Koyzis rightly points out that we all tend to waffle between idolatry and gnosticism in our political alignment. We are idolatrous when we believe that our political preference is the remedy for the world’s problems, and we are gnostic when we believe that competing ideologies are inherently evil. In an honest moment, I would confess that I do believe that my political ideology is right and all others are wrong because, at the end of the day, I think I’m always right. This is why I struggle with whether I am liberal or conservative. . . .
Liberalism starts with the fundamental belief in human autonomy, which means being self-directed and free to govern oneself in accordance with rules in which one willingly submits. The most basic principles of liberalism, according to Koyzis, is that everyone possesses property in their own person and must therefore be free to govern themselves in accordance with their own choices provided that those choices do not infringe on the equal right of others to pursue the same. Human persons should be free from coercion that favors one person or group’s preferences for another. As such, true liberals have a consistent aversion to government coercion in ways that conservatives do not.
I am pleased, of course, that Bradley appreciates my book. In response I would indicate that I am less concerned with what separates liberals and conservatives than I am with probing the spiritual roots of a number of ideologies, of which these are only two. In reality, liberalism and conservatism are not the opponents people generally think them to be. Liberalism is predicated on the assumption that all communities, including such basic institutions as state, church, marriage and family, are reducible to voluntary associations. Because conservatism is merely a tendency and, unlike liberalism, lacks a distinctive account of state and society, there is much overlap between the two. One can easily claim the conservative label and at the same time accept the contractarian account of the state. American conservatives, with their affection for their own founding documents, especially the Declaration of Independence, are practically obligated to do so.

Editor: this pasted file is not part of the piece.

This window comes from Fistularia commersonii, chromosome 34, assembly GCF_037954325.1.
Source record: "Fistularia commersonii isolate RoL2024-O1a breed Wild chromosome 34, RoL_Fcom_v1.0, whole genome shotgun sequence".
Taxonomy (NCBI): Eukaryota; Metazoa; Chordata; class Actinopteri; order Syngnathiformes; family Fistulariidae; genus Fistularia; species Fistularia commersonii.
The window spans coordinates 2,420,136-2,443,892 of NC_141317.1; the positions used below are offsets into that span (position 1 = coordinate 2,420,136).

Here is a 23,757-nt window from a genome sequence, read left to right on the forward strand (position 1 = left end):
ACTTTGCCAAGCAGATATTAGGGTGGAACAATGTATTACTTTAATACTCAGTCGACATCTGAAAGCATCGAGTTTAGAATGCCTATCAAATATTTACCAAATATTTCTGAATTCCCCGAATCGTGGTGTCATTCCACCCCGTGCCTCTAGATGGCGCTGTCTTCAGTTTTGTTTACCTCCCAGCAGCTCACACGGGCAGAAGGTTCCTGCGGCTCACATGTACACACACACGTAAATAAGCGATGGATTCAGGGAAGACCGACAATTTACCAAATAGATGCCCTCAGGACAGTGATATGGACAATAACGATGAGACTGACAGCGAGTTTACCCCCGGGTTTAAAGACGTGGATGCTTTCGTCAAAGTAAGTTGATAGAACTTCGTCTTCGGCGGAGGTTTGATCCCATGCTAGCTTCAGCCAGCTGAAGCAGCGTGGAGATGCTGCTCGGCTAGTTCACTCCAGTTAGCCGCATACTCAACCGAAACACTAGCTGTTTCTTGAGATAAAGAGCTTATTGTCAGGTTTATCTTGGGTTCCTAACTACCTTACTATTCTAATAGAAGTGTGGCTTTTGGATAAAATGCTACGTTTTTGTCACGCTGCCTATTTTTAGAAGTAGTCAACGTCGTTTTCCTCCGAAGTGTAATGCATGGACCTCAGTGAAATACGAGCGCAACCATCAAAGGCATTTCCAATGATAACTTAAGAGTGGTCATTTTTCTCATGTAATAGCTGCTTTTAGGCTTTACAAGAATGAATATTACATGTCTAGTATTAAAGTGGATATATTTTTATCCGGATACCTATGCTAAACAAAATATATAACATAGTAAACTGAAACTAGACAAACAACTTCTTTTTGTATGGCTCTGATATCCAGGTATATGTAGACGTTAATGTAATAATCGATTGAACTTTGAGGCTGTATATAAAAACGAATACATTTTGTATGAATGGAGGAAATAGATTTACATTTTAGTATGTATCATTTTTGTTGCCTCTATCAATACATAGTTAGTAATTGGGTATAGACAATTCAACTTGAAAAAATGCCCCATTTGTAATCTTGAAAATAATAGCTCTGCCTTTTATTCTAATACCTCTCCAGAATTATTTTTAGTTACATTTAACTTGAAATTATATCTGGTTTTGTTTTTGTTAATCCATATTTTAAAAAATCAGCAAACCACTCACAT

And, no, true liberals do not "have a consistent aversion to government coercion in ways that conservatives do not." At least not all of them do. This is the upshot of my tracing the development of liberalism through five stages beginning with the Hobbesian commonwealth, followed by the night-watchman state, the regulatory state, the equal-opportunity state and, finally, the choice-enhancement state. Because it is up to the parties to the contract to decide exactly what government should do, they are within their right to demand a full-blown welfare state, if they so desire. Yet they remain "true liberals," who simply take the logic of this position further than many professed liberals are willing to.
Bradley might wish to consider dropping altogether both conservative and liberal labels. If he admits that "there are some American conservative cultural traditions that America has benefited by extinguishing," then he may not be a conservative at all — at least not in the sense in which it is used on this side of the pond. Yet if he is willing to recognize, as I hope he is, that not all communities can be reduced to voluntary associations, he is almost certainly not a liberal either. At this point I refer him to the last three chapters of my book where I attempt to point to a way beyond the distortions of ideological thinking.